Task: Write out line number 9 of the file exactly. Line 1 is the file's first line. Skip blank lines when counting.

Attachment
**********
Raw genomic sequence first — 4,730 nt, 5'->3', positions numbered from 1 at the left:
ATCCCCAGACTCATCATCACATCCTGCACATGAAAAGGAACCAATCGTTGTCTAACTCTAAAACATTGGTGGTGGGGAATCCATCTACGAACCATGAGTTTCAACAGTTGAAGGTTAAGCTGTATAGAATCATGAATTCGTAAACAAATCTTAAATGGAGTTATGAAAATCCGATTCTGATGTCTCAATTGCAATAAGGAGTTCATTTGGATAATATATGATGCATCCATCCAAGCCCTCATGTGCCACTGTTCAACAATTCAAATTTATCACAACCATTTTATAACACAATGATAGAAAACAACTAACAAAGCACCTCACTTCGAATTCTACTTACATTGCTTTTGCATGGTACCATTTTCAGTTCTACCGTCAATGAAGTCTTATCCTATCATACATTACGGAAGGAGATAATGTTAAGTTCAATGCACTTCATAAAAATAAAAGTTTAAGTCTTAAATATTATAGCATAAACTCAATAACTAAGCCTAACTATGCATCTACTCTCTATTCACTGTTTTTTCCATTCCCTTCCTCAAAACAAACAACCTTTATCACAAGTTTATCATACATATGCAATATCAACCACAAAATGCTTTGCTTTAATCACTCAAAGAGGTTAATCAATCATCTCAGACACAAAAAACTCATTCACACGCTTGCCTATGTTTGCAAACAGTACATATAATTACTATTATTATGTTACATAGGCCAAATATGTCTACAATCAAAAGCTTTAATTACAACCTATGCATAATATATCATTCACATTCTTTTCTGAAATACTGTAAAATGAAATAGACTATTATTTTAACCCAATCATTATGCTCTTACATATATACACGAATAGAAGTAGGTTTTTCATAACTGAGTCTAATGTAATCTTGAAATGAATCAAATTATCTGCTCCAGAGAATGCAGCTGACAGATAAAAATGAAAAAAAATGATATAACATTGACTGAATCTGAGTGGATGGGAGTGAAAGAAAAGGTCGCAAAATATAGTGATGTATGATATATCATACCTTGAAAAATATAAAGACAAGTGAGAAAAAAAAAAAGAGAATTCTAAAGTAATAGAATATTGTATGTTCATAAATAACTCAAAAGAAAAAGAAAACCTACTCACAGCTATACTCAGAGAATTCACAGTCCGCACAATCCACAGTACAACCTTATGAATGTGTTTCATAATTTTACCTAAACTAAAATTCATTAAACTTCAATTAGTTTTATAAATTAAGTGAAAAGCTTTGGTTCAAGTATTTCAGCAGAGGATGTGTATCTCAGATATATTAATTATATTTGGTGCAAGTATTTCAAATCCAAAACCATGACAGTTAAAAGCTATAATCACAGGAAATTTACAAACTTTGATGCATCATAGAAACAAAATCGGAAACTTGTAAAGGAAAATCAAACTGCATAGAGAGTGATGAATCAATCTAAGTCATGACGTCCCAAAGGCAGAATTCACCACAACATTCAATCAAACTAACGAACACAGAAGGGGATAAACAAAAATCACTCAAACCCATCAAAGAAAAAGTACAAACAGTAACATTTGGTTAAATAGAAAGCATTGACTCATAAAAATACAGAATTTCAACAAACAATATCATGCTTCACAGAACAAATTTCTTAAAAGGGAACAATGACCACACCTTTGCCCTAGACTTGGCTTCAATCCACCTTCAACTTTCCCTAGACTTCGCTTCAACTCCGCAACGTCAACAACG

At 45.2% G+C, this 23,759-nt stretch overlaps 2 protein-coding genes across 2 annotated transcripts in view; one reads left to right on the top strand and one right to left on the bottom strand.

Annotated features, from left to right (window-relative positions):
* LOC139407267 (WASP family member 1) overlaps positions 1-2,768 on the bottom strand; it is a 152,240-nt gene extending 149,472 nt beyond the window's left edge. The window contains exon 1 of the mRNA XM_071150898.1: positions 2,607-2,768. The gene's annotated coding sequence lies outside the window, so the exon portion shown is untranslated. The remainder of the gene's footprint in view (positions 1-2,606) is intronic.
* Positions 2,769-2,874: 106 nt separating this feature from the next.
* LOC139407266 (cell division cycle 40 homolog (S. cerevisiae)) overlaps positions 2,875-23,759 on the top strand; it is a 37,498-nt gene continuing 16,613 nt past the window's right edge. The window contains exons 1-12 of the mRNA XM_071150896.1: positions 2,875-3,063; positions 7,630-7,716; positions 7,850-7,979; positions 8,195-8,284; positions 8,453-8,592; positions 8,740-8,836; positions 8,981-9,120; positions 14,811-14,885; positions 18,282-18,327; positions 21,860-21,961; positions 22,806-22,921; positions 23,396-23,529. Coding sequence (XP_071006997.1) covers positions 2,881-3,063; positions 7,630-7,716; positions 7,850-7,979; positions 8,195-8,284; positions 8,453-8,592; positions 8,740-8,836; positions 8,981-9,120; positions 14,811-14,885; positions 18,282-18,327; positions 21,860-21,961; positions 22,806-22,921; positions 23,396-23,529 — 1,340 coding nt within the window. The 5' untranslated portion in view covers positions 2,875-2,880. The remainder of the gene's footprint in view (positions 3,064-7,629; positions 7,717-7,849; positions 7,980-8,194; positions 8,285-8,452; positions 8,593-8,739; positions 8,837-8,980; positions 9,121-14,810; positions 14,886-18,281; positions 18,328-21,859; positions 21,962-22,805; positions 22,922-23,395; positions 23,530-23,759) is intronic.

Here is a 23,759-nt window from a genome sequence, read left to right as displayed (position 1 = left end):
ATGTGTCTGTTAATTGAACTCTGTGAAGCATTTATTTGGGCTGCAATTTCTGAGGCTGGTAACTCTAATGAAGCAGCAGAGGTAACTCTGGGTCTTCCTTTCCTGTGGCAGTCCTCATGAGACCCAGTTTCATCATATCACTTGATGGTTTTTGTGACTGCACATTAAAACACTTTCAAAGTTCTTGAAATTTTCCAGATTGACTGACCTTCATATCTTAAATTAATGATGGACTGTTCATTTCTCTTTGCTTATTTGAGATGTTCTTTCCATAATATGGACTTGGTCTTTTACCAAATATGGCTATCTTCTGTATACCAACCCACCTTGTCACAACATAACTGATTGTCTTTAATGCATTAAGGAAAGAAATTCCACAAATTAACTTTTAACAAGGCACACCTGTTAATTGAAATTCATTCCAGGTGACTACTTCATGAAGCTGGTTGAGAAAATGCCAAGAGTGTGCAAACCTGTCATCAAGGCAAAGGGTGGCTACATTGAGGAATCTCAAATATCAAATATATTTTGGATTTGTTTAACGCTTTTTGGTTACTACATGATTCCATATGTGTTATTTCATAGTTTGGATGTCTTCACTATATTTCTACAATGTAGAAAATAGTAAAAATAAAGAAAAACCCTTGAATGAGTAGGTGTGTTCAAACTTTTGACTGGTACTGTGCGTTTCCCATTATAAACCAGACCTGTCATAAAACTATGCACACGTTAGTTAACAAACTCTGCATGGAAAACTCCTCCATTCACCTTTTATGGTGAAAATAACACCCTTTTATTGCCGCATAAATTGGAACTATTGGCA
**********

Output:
ATGTGTCTGTTAATTGAACTCTGTGAAGCATTTATTTGGGCTGCAATTTCTGAGGCTGGTAACTCTAATGAAGCAGCAGAGGTAACTCTGGGTCTTCCTTTCCTGTGGCAGTCCTCATGAGACCCAGTTTCATCATATCACTTGATGGTTTTTGTGACTGCACATTAAAACACTTTCAAAGTTCTTGAAATTTTCCAGATTGACTGACCTTCATATCTTAAATTAATGATGGACTGTTCATTTCTCTTTGCTTATTTGAGATGTTCTTTCCATAATATGGACTTGGTCTTTTACCAAATATGGCTATCTTCTGTATACCAACCCACCTTGTCACAACATAACTGATTGTCTTTAATGCATTAAGGAAAGAAATTCCACAAATTAACTTTTAACAAGGCACACCTGTTAATTGAAATTCATTCCAGGTGACTACTTCATGAAGCTGGTTGAGAAAATGCCAAGAGTGTGCAAACCTGTCATCAAGGCAAAGGGTGGCTACATTGAGGAATCTCAAATATCAAATATATTTTGGATTTGTTTAACGCTTTTTGGTTACTACATGATTCCATATGTGTTATTTCATAGTTTGGATGTCTTCACTATATTTCTACAATGTAGAAAATAGTAAAAATAAAGAAAAACCCTTGAATGAGTAGGTGTGTTCAAACTTTTGACTGGTACTGTGCGTTTCCCATTATAAACCAGACCTGTCATAAAACTATGCACACGTTAGTTAACAAACTCTGCATGGAAAACTCCTCCATTCACCTTTTATGGTGAAAATAACACCCTTTTATTGCCGCATAAATTGGAACTATTGGCA